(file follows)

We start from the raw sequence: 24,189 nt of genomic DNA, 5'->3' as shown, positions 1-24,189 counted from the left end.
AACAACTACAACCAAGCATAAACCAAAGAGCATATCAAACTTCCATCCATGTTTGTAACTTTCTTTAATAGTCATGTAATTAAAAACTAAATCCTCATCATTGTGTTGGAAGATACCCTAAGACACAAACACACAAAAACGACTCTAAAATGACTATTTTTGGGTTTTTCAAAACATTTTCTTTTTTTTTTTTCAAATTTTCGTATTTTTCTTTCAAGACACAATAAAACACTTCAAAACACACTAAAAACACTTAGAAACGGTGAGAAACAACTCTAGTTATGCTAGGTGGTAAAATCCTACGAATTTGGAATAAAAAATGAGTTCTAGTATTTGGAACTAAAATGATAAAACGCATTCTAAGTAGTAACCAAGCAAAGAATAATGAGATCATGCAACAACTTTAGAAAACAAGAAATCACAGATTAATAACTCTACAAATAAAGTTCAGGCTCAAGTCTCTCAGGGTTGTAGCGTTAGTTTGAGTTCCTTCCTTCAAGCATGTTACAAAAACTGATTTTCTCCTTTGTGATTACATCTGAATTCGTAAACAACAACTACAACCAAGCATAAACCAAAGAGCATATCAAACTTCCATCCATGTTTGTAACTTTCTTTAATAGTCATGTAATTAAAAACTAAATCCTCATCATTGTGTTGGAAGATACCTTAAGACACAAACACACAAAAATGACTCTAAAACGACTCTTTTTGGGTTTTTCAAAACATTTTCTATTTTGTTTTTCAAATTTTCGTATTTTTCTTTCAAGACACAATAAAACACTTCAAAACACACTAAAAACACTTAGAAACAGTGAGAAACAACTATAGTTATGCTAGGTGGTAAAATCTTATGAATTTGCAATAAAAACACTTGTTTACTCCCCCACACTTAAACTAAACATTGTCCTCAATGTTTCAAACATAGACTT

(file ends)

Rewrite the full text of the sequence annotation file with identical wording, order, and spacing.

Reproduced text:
We start from the raw sequence: 24,189 nt of genomic DNA, 5'->3' as shown, positions 1-24,189 counted from the left end.
AACAACTACAACCAAGCATAAACCAAAGAGCATATCAAACTTCCATCCATGTTTGTAACTTTCTTTAATAGTCATGTAATTAAAAACTAAATCCTCATCATTGTGTTGGAAGATACCCTAAGACACAAACACACAAAAACGACTCTAAAATGACTATTTTTGGGTTTTTCAAAACATTTTCTTTTTTTTTTTTCAAATTTTCGTATTTTTCTTTCAAGACACAATAAAACACTTCAAAACACACTAAAAACACTTAGAAACGGTGAGAAACAACTCTAGTTATGCTAGGTGGTAAAATCCTACGAATTTGGAATAAAAAATGAGTTCTAGTATTTGGAACTAAAATGATAAAACGCATTCTAAGTAGTAACCAAGCAAAGAATAATGAGATCATGCAACAACTTTAGAAAACAAGAAATCACAGATTAATAACTCTACAAATAAAGTTCAGGCTCAAGTCTCTCAGGGTTGTAGCGTTAGTTTGAGTTCCTTCCTTCAAGCATGTTACAAAAACTGATTTTCTCCTTTGTGATTACATCTGAATTCGTAAACAACAACTACAACCAAGCATAAACCAAAGAGCATATCAAACTTCCATCCATGTTTGTAACTTTCTTTAATAGTCATGTAATTAAAAACTAAATCCTCATCATTGTGTTGGAAGATACCTTAAGACACAAACACACAAAAATGACTCTAAAACGACTCTTTTTGGGTTTTTCAAAACATTTTCTATTTTGTTTTTCAAATTTTCGTATTTTTCTTTCAAGACACAATAAAACACTTCAAAACACACTAAAAACACTTAGAAACAGTGAGAAACAACTATAGTTATGCTAGGTGGTAAAATCTTATGAATTTGCAATAAAAACACTTGTTTACTCCCCCACACTTAAACTAAACATTGTCCTCAATGTTTCAAACATAGACTT